Orin, I assume you're referring to the cases the majority cites on pages 15 and 16 of the slip opinion. I looked through most of them. Some have worse facts than those present here. See, e.g., Garibay (defendant did not speak English very well); Cooper (defendants were young, mentally retarded boys). But some of the cases have similar facts. See, e.g., Aikens; Caldwell. I especially direct your attention to Aikens, where the court concludes:

Despite defendant's own testimony and the testimony of his mother and Dr. Moldauer, the government argues that given the defendant's age (23 years old), completion of the eleventh grade, alleged ability to read and write, and his prior experience with the criminal justice system, defendant knowingly, intelligently and voluntarily waived his Miranda rights. The Court credits the testimony of Dr. Moldauer and the defendant and finds that the defendant did not understand his constitutional rights. While defendant's practical social intelligence may enable him to do certain normal every day functions with the assistance of his family, he demonstrated both to Dr. Moldauer and to the Court that he could neither read and comprehend nor understand the Miranda rights when explained orally.

(Granted, the case was before the district court.)

Courts, in determining whether the defendant has intelligently waived his rights, primarily look at whether the defendant has had previous experience with the legal system (defendant here had none); whether the defendant had low mental capabilities (defendant was borderline mentally retarded); and whether there was uncontested expert testimony that the defendant could not intelligently waive his constitutional rights when being interrogated given his low mental capacity (check).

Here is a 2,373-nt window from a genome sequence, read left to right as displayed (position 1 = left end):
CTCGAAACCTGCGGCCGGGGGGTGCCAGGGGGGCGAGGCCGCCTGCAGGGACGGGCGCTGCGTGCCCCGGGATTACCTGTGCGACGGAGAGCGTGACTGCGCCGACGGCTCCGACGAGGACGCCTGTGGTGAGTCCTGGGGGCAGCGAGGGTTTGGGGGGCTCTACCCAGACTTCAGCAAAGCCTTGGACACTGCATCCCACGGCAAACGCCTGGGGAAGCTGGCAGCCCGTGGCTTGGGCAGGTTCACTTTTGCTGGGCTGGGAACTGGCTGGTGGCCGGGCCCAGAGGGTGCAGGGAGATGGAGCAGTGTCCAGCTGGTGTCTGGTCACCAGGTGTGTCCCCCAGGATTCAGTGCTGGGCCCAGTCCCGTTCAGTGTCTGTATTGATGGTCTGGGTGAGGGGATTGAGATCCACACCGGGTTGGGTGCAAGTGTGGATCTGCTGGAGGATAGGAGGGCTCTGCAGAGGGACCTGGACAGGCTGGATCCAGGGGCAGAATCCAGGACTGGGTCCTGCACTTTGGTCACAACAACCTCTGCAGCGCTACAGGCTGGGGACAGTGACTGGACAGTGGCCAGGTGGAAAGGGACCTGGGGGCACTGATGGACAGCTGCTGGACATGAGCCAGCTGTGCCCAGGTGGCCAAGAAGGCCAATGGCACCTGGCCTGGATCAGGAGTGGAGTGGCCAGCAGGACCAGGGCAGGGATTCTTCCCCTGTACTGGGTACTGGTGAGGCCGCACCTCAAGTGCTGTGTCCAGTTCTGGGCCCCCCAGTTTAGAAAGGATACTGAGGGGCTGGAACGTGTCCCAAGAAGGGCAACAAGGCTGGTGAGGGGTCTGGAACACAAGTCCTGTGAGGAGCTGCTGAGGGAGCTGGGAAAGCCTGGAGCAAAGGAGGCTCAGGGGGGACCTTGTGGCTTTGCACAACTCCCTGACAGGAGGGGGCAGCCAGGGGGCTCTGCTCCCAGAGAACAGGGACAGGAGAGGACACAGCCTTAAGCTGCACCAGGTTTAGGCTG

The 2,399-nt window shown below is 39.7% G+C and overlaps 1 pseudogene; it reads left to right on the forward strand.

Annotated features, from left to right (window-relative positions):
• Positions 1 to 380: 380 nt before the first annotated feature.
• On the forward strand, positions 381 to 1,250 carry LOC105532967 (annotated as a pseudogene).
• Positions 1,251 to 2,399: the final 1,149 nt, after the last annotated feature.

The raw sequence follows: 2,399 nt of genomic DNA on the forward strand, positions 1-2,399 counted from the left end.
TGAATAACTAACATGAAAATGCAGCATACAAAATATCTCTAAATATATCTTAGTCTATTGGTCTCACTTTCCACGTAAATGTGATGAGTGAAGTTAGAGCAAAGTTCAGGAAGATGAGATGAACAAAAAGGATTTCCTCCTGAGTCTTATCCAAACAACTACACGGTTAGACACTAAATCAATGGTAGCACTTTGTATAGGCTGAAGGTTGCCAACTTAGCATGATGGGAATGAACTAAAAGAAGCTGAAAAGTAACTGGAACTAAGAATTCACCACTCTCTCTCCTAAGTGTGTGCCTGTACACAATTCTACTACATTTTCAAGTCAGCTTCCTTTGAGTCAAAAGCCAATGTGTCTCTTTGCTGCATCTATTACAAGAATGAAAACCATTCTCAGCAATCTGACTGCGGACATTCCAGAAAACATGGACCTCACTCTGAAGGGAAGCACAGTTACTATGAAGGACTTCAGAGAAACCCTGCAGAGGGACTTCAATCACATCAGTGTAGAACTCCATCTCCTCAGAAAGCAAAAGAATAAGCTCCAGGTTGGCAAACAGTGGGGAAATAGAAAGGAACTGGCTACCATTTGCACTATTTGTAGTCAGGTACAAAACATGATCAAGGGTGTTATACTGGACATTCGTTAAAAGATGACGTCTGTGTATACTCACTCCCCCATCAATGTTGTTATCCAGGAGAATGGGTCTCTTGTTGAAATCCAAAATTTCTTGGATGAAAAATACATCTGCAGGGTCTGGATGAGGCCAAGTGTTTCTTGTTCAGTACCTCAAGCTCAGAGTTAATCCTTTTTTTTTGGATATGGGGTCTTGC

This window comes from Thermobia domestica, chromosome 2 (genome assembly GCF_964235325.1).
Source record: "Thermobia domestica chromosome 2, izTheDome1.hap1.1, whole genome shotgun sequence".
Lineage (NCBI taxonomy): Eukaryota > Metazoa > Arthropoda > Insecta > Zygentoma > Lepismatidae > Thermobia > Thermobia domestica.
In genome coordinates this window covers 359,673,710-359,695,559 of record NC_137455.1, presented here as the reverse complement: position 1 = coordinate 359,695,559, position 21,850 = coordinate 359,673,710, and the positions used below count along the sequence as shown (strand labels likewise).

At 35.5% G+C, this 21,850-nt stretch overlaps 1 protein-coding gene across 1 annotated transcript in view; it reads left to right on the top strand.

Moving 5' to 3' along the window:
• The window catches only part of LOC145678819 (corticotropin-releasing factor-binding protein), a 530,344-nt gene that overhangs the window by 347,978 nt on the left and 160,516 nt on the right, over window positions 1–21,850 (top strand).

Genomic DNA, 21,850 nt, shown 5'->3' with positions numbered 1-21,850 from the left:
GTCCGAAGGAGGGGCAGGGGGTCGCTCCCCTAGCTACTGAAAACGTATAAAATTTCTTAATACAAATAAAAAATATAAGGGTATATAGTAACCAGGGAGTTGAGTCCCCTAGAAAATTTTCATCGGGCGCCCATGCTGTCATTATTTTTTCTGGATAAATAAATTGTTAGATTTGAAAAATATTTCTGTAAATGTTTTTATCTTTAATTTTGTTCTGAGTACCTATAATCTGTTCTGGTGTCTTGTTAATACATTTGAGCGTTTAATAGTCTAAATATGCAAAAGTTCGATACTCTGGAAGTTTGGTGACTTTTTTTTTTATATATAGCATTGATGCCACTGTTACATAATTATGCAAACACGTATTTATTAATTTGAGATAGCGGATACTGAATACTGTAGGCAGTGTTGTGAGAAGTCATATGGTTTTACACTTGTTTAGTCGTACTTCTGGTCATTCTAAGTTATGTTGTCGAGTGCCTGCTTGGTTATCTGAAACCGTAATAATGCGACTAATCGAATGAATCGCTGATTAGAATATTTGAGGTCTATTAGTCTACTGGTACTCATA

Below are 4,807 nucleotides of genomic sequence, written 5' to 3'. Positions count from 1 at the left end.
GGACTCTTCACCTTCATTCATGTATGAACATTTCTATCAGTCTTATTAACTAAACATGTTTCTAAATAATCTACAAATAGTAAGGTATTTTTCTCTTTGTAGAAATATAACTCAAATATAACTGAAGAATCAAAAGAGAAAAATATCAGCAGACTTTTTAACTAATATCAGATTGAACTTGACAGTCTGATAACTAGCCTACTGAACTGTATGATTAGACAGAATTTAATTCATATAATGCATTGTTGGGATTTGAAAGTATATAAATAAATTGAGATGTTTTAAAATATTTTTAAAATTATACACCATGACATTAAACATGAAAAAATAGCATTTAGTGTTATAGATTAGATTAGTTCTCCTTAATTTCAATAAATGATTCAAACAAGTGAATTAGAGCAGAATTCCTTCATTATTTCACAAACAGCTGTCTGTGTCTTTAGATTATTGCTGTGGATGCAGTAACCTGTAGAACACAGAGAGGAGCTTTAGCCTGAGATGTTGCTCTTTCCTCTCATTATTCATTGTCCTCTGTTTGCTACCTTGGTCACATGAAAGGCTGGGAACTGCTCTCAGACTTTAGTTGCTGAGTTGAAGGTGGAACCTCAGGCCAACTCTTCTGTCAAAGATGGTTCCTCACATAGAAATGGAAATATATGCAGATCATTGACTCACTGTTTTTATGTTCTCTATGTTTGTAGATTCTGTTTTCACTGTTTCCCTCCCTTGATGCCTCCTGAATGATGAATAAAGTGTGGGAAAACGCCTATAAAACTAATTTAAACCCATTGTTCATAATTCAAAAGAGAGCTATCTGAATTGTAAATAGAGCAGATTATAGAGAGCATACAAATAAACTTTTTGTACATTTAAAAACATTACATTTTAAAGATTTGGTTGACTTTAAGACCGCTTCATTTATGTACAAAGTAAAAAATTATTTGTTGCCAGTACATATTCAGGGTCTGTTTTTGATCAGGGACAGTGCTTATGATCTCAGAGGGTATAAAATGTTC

As an aside, all of these cases demonstrate that the dissent's opinion that there is some sort of per se rule against the finding of waiver if the cops act reasonably is absurd. Even where courts conclude that there is no waiver, they attempt to determine whether the defendant was actually capable of waiver.
9.12.2007 5:27pm
toby (mail):
To be slightly tasteless: If the guy has an IQ that makes him incapable of understanding "right" or knowing right from wrong, would killing him be any different than slaughtering a chicken for dinner? Why is even one penny wasted on this guy? For what purpose?
9.13.2007 3:26am
GV:
Wow, toby. I sure hope you don't have kids or grandparents.
9.13.2007 1:06pm